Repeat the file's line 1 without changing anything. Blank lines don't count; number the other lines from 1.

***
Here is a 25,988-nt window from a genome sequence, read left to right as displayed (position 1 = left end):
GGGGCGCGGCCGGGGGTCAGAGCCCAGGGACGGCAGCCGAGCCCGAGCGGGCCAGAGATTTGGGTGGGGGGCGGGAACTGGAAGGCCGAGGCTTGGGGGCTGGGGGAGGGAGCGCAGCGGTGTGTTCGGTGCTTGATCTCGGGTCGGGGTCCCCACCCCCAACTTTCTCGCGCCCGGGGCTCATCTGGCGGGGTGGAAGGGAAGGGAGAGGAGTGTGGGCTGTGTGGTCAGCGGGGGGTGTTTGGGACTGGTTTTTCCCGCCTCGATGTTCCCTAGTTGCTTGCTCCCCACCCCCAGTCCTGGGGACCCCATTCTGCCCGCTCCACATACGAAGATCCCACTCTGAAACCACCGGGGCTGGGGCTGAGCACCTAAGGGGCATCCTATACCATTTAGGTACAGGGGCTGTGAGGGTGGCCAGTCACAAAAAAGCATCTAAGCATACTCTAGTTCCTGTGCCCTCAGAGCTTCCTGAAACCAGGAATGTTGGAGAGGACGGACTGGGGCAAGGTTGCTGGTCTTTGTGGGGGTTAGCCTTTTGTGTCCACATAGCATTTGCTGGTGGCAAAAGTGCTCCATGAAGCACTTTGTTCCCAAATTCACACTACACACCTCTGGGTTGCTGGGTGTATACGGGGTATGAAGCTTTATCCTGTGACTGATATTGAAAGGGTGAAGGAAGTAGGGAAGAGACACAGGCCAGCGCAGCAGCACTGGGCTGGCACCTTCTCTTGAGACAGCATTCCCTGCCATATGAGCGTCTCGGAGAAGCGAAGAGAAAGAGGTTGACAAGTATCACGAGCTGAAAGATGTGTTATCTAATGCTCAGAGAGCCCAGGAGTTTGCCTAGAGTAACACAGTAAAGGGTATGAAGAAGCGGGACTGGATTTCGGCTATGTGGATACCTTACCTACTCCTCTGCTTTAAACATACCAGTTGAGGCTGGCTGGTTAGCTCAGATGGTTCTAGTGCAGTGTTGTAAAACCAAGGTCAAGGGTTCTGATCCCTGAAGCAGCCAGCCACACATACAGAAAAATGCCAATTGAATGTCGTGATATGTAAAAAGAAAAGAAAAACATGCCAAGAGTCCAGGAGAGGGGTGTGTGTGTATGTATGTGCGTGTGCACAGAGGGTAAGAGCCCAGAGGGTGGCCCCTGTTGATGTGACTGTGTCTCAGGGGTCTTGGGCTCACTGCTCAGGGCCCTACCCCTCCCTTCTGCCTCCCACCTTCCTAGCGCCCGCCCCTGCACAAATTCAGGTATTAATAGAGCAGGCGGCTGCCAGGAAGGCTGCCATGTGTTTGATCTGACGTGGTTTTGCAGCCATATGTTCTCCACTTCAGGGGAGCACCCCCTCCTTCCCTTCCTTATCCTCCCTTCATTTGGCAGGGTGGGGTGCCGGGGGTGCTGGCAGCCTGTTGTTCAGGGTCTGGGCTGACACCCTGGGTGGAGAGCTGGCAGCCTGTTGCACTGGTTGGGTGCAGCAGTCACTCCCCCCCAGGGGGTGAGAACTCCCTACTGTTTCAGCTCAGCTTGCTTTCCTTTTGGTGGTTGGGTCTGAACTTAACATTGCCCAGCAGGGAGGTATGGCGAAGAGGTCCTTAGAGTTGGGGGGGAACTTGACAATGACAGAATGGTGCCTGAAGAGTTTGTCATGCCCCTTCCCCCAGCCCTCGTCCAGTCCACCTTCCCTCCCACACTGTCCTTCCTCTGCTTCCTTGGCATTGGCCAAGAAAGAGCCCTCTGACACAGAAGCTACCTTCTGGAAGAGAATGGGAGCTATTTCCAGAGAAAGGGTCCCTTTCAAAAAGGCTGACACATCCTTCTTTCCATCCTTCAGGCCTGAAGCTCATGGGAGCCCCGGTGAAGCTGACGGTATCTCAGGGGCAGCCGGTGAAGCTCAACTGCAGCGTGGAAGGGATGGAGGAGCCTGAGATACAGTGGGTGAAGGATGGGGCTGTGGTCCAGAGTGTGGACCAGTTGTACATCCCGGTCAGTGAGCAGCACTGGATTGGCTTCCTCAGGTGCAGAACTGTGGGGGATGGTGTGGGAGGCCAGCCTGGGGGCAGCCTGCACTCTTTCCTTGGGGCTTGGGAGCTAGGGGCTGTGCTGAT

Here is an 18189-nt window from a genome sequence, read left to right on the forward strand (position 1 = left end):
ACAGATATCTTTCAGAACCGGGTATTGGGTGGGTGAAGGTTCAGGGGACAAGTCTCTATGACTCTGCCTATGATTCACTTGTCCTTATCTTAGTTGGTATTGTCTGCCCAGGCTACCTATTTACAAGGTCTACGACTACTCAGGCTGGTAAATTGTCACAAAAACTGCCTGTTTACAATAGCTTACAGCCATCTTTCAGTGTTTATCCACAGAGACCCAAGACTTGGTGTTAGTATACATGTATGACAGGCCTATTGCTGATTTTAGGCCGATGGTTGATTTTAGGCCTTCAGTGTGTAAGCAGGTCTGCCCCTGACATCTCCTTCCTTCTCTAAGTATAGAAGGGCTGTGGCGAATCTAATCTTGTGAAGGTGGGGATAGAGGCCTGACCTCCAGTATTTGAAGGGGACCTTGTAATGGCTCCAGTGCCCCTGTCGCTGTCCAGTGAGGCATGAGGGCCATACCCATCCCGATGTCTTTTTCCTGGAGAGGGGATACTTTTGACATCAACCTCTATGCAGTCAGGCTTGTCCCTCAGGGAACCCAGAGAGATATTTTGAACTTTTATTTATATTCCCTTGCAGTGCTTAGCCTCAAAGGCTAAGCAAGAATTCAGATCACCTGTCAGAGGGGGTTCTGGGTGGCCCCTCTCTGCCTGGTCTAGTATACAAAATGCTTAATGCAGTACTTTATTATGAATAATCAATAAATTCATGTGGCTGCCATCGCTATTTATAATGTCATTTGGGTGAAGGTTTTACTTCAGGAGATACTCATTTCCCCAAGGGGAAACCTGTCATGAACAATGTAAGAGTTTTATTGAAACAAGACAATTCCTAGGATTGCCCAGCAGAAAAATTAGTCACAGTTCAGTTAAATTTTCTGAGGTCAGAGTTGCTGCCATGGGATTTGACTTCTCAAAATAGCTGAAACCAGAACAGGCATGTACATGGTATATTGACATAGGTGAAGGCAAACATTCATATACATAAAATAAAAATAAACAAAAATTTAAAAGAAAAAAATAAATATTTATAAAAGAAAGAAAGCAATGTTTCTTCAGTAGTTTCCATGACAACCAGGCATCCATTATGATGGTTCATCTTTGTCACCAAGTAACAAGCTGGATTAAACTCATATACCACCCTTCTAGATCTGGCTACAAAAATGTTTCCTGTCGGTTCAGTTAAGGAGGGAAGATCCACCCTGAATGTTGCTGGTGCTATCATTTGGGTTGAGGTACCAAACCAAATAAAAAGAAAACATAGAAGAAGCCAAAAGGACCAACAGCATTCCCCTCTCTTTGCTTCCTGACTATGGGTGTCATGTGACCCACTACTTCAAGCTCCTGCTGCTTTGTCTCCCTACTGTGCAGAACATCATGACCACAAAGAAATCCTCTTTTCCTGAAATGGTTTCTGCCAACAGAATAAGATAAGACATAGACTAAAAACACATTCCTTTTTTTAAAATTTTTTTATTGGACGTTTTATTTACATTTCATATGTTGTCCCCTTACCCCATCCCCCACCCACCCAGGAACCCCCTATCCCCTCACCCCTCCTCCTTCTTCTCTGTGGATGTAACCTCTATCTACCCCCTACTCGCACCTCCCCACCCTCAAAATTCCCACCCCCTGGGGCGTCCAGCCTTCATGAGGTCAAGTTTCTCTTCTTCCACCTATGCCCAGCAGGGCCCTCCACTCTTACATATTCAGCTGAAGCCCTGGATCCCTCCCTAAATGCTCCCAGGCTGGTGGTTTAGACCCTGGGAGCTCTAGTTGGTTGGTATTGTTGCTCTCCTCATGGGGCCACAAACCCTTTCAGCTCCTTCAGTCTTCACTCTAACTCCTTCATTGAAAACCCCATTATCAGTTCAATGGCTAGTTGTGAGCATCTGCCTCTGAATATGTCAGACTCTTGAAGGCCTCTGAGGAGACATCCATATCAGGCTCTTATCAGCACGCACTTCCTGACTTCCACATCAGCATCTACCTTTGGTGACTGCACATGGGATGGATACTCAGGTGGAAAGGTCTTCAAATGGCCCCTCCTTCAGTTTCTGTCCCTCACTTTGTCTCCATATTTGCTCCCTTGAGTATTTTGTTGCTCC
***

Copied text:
Here is a 25,988-nt window from a genome sequence, read left to right as displayed (position 1 = left end):